And then you get this former journalist and fiction writer who comes in, writes a sensationalistic book without a single footnote, but he says that the research is at this point clear, that “everything you’re about to read is true,” and characterizes those who don’t agree with him as the “cannabis lobby.” And he’s rewarded with a bunch of media coverage and book sales. So, yeah, I find it a little depressing. It’s also frustrating because I do think it’s important to take the potential risks of cannabis very seriously, as the paper we’re posting here demonstrates. But those risks need to be assessed within the whole complex of issues related to drugs, drug policy, and harm. Historically, a lot more harm has been done by bad drug policy and the propaganda used to justify it than by the drugs themselves. This book is closer to propaganda than a useful contribution to the discourse.

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Points Roundtable, Part 1: Emily Dufton on Alex Berenson’s “Tell Your Children”

Editor’s Note: A new book about marijuana was released earlier this month. Alex Berenson’s Tell Your Children: The Truth About Marijuana, Mental Illness, and Violence has been met with vocal critiques and admiration, and we here at Points wanted to respond. Over the next two weeks, we’re going to run a roundtable on Berenson’s book, starting with my response and then featuring Points writers and friends Isaac Campos, Brooks Hudson, and Bob Beach. Feel free to participate in our roundtable by commenting below or engaging with us on Twitter

screenshot 2019-01-21 14.01.00Emily Dufton: Ever since I had my first book published in December 2017, I’ve been interested in the path that books, especially non-fiction books, take as they journey from an idea in an author’s mind to a finished project available on the shelves. After all, as anyone who has gone through the publishing process knows, crafting a book requires two things: time (generally at least a year or two), and other people’s support. From agents to editors to copyeditors to designers to marketers to publishers, there are a lot of individuals involved in the creation of a book, and a lot of people who need to sign off along the way.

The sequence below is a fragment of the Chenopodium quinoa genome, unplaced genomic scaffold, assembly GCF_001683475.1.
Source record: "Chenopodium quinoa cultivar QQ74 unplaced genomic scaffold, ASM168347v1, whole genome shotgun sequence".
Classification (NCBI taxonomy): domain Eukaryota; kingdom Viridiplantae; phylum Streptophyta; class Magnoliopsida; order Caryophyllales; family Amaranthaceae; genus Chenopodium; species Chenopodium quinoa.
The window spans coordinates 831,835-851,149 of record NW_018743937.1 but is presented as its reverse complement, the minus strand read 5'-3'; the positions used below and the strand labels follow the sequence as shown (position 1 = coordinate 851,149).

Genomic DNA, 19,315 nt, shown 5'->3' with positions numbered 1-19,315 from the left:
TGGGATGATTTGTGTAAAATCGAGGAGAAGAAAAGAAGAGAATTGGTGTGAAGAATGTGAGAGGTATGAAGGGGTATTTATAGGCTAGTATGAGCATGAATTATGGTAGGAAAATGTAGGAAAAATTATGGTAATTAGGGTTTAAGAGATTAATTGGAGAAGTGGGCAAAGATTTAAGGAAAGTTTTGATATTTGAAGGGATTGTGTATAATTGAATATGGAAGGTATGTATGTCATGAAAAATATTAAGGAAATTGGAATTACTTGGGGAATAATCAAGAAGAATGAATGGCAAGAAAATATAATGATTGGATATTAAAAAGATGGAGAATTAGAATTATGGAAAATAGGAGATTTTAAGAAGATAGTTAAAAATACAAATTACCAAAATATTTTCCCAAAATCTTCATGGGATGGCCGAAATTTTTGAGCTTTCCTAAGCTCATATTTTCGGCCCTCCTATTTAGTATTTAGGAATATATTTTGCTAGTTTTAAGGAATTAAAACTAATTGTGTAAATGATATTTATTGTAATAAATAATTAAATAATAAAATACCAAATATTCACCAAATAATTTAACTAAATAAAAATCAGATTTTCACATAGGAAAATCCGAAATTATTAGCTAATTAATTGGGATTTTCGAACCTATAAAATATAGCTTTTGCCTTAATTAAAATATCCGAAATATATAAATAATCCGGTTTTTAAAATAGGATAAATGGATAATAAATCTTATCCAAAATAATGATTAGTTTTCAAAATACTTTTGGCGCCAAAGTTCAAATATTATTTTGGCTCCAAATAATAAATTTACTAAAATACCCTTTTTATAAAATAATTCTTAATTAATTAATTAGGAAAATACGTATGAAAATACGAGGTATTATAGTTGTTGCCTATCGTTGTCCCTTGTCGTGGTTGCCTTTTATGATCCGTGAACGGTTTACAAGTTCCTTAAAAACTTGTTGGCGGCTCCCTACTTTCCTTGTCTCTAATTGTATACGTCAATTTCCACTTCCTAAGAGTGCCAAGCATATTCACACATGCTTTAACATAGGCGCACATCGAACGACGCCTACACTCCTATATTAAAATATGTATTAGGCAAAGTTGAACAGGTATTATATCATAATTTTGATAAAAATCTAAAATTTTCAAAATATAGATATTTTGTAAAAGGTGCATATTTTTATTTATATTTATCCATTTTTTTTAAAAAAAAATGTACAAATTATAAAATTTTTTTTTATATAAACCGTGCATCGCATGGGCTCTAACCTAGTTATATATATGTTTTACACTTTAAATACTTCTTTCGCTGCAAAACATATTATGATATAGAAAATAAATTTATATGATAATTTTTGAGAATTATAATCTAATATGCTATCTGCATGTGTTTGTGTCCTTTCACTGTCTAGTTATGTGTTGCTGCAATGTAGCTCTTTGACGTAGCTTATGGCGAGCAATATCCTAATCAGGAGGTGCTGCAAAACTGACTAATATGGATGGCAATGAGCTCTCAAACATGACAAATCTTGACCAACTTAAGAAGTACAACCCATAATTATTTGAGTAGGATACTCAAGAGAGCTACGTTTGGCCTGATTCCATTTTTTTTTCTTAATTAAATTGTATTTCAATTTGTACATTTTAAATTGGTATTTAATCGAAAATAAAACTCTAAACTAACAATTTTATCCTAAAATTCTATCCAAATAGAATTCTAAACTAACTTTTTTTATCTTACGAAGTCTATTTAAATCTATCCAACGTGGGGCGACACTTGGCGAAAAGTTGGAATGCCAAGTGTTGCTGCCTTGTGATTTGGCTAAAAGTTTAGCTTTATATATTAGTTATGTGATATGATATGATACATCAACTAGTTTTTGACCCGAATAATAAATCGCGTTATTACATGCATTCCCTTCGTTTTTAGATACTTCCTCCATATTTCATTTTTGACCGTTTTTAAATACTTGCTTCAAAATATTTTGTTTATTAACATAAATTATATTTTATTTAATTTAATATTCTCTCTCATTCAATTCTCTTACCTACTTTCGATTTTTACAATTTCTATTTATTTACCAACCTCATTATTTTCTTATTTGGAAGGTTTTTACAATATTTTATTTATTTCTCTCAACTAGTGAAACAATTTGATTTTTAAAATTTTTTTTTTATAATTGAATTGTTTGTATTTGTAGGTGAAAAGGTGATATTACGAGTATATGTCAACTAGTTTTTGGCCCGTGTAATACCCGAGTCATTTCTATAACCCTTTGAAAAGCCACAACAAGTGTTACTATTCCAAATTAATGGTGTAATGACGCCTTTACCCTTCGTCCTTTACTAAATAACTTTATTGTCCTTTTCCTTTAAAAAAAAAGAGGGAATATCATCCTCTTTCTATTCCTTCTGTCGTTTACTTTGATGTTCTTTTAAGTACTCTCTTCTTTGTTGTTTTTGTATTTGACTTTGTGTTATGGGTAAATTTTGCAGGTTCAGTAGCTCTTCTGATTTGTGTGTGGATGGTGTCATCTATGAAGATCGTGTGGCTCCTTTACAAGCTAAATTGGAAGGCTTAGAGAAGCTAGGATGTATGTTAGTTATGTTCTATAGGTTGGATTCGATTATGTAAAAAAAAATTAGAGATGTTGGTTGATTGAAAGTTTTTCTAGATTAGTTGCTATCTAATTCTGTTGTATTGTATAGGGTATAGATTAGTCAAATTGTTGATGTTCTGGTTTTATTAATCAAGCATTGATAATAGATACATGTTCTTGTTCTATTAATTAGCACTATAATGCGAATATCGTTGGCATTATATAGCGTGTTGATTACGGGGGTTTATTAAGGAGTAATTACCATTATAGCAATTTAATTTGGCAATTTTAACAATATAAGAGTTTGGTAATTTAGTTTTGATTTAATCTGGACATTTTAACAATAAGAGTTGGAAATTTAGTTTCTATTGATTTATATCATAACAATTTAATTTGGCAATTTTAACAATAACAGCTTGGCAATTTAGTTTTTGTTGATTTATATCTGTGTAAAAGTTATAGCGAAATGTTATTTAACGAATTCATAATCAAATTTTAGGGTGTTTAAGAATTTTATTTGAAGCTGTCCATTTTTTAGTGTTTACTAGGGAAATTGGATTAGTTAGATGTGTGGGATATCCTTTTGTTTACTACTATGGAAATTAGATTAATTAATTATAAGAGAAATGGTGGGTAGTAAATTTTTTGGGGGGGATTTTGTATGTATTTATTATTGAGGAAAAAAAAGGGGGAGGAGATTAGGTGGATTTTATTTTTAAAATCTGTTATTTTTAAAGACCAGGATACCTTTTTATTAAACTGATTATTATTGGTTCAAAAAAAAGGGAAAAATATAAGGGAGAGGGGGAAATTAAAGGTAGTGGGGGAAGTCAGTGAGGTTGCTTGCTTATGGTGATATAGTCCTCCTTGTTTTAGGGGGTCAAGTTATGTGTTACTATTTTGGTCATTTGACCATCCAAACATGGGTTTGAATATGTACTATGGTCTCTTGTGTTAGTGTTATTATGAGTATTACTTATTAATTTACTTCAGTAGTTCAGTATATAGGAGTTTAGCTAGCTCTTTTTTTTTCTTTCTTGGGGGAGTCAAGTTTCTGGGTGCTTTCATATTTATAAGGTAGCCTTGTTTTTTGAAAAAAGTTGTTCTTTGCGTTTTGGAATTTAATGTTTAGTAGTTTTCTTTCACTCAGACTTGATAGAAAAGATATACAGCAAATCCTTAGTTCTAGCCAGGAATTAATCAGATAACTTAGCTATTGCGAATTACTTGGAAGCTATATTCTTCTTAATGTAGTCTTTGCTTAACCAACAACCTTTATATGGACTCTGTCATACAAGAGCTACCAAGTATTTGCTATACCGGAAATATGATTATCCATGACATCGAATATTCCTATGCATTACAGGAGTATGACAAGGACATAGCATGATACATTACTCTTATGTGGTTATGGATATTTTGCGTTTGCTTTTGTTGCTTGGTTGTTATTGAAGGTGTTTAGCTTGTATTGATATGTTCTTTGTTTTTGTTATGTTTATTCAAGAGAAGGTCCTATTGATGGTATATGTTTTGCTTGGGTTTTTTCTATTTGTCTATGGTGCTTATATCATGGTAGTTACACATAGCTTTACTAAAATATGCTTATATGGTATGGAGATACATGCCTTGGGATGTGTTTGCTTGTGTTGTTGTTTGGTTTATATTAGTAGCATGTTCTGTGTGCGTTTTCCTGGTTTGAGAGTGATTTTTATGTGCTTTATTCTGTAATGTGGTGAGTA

Which makes me wonder exactly what the publishers at Simon and Schuster were thinking when they purchased the rights to Alex Berenson’s Tell Your Children: The Truth About Marijuana, Mental Illness, and Violence, which was released earlier this month, on January 8.

Tell Your Children is a relatively short book that ties the increased use of increasingly potent marijuana to a variety of negative conditions, including, as the title suggests, mental illness and violence. Berenson cites evidence, like a recent report from the National Academies of Science, Engineering and Medicine, that relates marijuana use to different forms of psychosis, including depression, social anxiety, and, at the extreme end of the spectrum, schizophrenia. He also shows connections between marijuana and violent crime, suggesting that heavy pot users are hardly the couch-surfing stoners we’ve come to believe. Instead, Berenson argues, heavy marijuana users engage in violent acts (including, among his many horrific stories, ax murders, child abuse and corpse mutilation) at higher-than-average rates — often while experiencing the psychotic episodes that the marijuana originally caused. This could easily become a mounting problem, Berenson warns, as more states legalize recreational and medical use, often without putting any limitations on the strength of the cannabis available. “The higher the use, the greater the risk,” he writes in his introduction. “Marijuana in the United States has become increasingly dangerous to mental health in the last fifteen years, as millions more people consume higher-potency cannabis more frequently.”